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I would very much like to have information on the brain gym.
I might as well jump in here ( I haven't written to the list for a long
My son has a learning disability. He's 12 now and the disability wasn't named
until 4th grade. It's called a visual/motor processing disability. I'd like
to describe some of his characteristics.
First- he's smart. He's got a high IQ and has been in the gifted program
since he was in 2nd grade. We stumbled into that- I think the schools tested
him for several reasons. One was that he was spaced out and day-dreamy the
other was that I'd blown the whistle and let his teacher and school counselor
know that his dad was an alcoholic (also a painter) and that there were a lot
of problems and tension at home... and that he could use some extra support.
Scared the heck out of me to let the school in on it... but ultimately it
helped. The only distinctions that were reveled at the time were that he is
very creative (Torrence test) and intelligent... and otherwise "normal".
The typical LD profile is that there are very high areas and very low areas.
He cannot spell nor do math facts, his writing is crummy looking chicken-
scratching with a few reversals. His drawing skills are good. He's got a
serious aspect- and great knowledge of history. I'd say he's a 12 year old
combination of Jim Carey and Abraham Lincoln :-). Last year his teacher said
that if she had to pick the best thinker in the class (a class of gifted
kids- he was the only gifted/LD child) it would be Colin! In 4th grade he was
reading at the end-of 11th-grade level.
Colin is very forgetful. He can remember information that may be interesting
and insighful... but couldn't tie his shoes well until a couple of years
after his friends and classmates could. He has a great synthesis of
knowledge... and he can't walk across the room without forgetting where he's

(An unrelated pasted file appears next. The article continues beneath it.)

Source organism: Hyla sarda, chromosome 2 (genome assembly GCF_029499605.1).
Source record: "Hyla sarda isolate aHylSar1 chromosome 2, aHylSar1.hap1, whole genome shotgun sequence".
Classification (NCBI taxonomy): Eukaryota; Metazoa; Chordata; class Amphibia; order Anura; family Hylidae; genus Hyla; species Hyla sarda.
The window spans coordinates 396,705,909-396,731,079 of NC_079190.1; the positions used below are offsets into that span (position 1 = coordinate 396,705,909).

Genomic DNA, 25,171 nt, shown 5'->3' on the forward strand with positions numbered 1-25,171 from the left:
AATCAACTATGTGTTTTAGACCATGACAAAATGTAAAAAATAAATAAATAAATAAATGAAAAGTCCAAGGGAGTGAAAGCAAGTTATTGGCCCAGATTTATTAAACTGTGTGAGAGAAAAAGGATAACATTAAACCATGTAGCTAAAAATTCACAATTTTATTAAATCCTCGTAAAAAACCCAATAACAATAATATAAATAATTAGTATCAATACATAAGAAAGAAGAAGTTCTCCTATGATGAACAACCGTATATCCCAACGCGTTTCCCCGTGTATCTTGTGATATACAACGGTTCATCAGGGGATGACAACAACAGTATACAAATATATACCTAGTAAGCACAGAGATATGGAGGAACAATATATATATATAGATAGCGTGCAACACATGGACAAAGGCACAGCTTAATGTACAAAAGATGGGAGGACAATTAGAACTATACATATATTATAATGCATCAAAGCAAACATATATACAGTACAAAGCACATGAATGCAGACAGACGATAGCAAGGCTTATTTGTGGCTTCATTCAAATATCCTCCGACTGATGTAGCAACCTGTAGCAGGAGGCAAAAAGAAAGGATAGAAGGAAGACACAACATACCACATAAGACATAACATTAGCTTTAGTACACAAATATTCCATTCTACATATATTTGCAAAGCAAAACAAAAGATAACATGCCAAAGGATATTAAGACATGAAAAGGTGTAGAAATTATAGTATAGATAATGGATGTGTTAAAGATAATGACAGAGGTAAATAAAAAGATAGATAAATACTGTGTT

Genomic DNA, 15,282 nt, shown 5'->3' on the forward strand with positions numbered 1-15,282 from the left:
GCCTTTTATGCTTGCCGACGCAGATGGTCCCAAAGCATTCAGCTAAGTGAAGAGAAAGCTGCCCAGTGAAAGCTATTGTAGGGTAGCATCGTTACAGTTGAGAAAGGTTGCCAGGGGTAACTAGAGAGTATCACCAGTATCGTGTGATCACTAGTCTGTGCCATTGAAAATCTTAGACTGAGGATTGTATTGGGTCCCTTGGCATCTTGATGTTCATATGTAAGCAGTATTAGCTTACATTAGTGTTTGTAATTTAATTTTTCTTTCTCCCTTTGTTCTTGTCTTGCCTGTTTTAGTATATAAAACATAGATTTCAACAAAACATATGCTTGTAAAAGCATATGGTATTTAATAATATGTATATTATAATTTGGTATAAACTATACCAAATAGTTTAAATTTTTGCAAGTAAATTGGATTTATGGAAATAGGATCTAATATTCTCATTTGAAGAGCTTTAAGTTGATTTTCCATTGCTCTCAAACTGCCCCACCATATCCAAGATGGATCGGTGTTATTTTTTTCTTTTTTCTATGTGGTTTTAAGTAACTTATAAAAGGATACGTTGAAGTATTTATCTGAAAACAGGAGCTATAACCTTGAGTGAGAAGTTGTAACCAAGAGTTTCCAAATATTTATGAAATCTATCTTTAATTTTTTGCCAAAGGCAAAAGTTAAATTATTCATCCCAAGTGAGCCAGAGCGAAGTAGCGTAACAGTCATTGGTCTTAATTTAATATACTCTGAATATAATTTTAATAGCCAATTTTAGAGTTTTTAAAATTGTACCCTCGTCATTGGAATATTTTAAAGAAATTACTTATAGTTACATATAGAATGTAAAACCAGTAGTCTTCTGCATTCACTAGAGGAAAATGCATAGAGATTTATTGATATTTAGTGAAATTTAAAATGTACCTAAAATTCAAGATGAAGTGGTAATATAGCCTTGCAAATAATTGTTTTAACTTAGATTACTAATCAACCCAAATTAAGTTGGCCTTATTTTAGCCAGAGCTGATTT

going half the time. His problems are very distinct and pronounced... and so
are his gifts. Highly organized creative teachers are his lifeline in school.
Some of his teachers only see his weaknesses... and he suffers considerably
from embarassment over his forgetfulness and has hesitation to ask for
accomodations for the things he really can't do. It's as if a kid who can't
walk can only use a wheel chair if the teacher "believes in" wheelchairs. For
Colin, using a tape recorder to remind himself of work... and being able to
answer tests orally is very helpful. He knows the information most of the
time but his ability to get it across in writing is very weak.
I love this kid. The struggles he faces scare me. He's very lucky to have had
his abilities identified before his disabilities were identified. If the
reverse had happened- which is much more typical- it would be harder than it
There's a wonderful school in Washington DC called The Lab School of
Washington. They do highly prescriptive work with the kids in the morning...
and then the afternoon is dedicated to the arts... visual, dance, theatre,
music... If anyone would like the address there are some great tapes and
books available through them. They also have workshops. One of our favorite
things (don't sceam) is a coloring book something along the line of the
visual/informational/historical things that Bellerophon puts out. It's full
of stories and pictures of people with learning disabilities who are very
One of Colin's favorite examples of a person who struggled is General George
Patton he could read nor write until he was 12. When he went to West Point he
had to have someone write for him.
Thanks to all of you for the help you give me every day with my work. Single
parenting is a trip and so is being an art teacher ( for 14 grade levels).
These days I don't know how I'd do it without you guys.
Kathy Maloney Johnson
Father Lopez High School and Our Lady of Lourdes School
Daytona Beach FL